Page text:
3D Printing vs. Injection Molding: Which is Better? It Depends
Designing plastic parts for manufacturing? The process you design for depends on many factors including part geometry, function, quantity, material, and your place in the development cycle.
We’ll look at some of these common considerations when comparing 3D printing and injection molding and the benefits of the two processes. We’ll also talk about how you can efficiently leverage both manufacturing methods. So, which one is better? It depends.
The Benefits of 3D Printing
Versatile and Fast. 3D printing is best suited for precise, repeatable prototyping and low-volume end-use part production to reliably deliver parts fast. The technology’s original use was for rapid prototyping, and it remains a valuable prototyping tool. But advances in new processes and in AM materials have made the versatile technology a viable manufacturing choice for end-use production parts.
Designing for Complex Geometries. For parts with relatively simple geometries, injection molding—and, for that matter, CNC machining—will likely be more cost-effective manufacturing options than 3D printing. However, for more complex or organic geometries, 3D printing is often used. Designs with frequent iterations are also well-suited for AM, which is also why the technology continues to be popular for prototyping. Extremely small plastic parts can also be built in micro-resolutions—a prime benefit for medical component and device design. In fact, additive manufacturing, in many cases, can provide far greater design freedom, though, this freedom can sometimes result in the expense of more production time and greater costs if parts are not well designed for AM. Complexity isn’t necessarily free, as some experts have cautioned.
Combining of Part Assemblies. Related to overcoming complex geometry challenges, however, is an especially key benefit of 3D printing—its ability to consolidate existing part assemblies made from many pieces into a single part. The benefit of a consolidated assembly goes beyond the basic sourcing cost of parts being replaced—the savings could go much deeper to include items such as: elimination of assembly costs like labor, fewer points of failure, and lower operation costs.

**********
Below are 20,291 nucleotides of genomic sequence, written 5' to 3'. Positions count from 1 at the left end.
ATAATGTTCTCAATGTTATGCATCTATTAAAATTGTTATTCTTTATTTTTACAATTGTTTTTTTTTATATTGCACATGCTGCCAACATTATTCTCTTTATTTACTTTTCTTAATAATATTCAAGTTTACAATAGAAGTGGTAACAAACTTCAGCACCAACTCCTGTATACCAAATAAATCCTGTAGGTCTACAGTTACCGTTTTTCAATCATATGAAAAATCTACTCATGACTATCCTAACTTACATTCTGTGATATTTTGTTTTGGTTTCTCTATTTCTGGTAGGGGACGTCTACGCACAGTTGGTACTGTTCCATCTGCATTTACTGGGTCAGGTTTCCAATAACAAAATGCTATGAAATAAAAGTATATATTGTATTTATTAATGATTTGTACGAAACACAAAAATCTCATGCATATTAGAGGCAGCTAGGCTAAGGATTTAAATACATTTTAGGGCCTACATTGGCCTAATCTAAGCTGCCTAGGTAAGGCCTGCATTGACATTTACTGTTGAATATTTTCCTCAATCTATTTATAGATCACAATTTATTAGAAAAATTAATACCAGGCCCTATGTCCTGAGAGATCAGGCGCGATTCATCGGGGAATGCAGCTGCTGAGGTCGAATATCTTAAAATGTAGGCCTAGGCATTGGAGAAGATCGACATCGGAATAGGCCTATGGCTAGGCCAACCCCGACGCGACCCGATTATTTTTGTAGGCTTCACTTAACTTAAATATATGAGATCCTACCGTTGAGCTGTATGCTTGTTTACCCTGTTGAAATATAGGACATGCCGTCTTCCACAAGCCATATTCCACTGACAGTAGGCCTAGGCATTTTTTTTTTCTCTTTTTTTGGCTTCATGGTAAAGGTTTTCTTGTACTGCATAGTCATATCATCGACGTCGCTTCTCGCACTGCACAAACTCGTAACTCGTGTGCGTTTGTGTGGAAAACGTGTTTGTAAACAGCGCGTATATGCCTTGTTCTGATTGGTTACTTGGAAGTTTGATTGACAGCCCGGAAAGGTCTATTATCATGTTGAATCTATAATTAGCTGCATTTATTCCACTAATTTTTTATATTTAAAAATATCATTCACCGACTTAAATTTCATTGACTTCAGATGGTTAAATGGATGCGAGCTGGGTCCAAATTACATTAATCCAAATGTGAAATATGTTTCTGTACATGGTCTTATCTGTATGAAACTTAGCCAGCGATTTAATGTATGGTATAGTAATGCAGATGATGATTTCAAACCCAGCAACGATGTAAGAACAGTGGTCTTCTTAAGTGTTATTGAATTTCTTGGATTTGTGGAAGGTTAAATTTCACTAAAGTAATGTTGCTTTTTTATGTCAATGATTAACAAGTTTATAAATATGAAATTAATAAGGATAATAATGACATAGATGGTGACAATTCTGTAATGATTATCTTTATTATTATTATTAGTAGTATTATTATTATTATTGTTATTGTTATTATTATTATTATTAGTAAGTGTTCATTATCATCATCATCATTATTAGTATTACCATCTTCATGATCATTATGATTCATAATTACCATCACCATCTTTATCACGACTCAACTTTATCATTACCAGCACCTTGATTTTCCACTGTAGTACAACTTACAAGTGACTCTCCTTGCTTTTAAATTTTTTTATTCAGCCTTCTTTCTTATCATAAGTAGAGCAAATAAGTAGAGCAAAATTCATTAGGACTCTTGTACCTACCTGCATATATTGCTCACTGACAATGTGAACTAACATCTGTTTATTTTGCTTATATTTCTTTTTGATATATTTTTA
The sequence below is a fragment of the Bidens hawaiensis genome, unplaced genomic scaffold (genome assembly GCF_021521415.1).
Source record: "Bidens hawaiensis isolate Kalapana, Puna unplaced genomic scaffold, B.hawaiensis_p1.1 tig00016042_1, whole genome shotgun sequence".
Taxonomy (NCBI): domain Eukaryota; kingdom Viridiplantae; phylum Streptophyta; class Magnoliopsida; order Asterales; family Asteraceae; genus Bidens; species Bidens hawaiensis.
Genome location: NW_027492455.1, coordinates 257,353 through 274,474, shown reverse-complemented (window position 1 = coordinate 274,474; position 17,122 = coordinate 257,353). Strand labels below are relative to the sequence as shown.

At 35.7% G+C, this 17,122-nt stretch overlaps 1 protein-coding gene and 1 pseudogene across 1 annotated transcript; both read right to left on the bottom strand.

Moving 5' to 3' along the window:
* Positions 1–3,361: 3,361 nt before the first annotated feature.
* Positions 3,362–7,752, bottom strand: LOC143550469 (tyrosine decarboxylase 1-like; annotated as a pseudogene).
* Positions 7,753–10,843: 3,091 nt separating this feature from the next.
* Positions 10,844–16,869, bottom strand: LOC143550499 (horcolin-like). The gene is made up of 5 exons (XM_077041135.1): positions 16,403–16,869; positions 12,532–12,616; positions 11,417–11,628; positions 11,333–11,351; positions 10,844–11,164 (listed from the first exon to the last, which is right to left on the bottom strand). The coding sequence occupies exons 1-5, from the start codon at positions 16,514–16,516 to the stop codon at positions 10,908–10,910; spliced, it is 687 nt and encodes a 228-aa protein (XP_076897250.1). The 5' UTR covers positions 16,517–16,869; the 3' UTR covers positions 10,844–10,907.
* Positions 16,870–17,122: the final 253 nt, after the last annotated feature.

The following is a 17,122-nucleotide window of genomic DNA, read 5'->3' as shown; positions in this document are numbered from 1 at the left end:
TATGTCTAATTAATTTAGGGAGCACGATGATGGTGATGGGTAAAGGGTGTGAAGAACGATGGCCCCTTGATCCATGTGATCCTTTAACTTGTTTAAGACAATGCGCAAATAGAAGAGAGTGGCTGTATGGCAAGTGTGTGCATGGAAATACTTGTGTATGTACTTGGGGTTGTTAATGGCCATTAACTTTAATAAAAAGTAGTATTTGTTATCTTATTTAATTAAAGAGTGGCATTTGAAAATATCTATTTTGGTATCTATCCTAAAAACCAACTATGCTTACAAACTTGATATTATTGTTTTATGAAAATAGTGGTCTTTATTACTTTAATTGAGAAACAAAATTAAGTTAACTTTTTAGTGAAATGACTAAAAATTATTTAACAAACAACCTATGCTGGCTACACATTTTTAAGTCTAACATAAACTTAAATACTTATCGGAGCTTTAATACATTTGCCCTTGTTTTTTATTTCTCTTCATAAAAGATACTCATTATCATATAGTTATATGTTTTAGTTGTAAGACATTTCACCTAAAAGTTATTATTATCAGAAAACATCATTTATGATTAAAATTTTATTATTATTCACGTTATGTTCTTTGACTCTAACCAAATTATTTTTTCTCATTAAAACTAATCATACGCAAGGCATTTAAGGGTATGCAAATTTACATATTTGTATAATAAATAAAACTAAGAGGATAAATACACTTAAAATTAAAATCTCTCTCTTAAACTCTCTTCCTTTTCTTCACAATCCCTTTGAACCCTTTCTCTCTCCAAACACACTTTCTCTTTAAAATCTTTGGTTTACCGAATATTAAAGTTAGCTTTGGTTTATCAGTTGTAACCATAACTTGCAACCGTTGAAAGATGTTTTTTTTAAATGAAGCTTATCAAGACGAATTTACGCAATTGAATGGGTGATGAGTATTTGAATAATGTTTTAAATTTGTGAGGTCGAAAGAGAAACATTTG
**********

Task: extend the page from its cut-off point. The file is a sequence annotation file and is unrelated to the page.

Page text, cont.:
When Should I Use 3D Printing or Injection Molding?
|Scalability < 1,000 parts||X|
|Scalability > 1,000 parts||X|
Materials Allow Lightweight Yet Durable Parts. 3D-printed parts offer the benefit of being lightweight yet retain their durability, a major reason why aerospace and automotive companies use AM. Speaking of durability, the advances in additive materials have been significant. Though we’re talking in this post about plastic, it bears noting that additive metals—especially printed aluminum (ALSi10Mg)—have emerged as particularly popular for end-use parts. Our materials comparison guide and 3D printing materials selection guide can offer you some key insights on AM material properties.
Custom Made for Custom Made. The customizable nature of 3D printing is yet another benefit. AM is perfect for low-volume, end-use parts such as wearables, patient-specific medical needs (think dental components and hearing aids), and even low-scale high-performance aerospace parts. The customizable nature of AM allows for reconstruction of low-volume parts that may have been previously cast or molded, but their tooling is no longer running production.
The Benefits of Injection Molding
Lower Piece-part Price. Cost efficiency is a prime benefit of injection molding. At Protolabs, we use aluminum molds that offer low-cost tooling—think $5,000 vs. $50,000 for a tool. So it’s important to look at your total cost of ownership—if you need more than a few hundred parts, and your parts can be designed for molding, your overall piece-part price will decrease as quantities increase.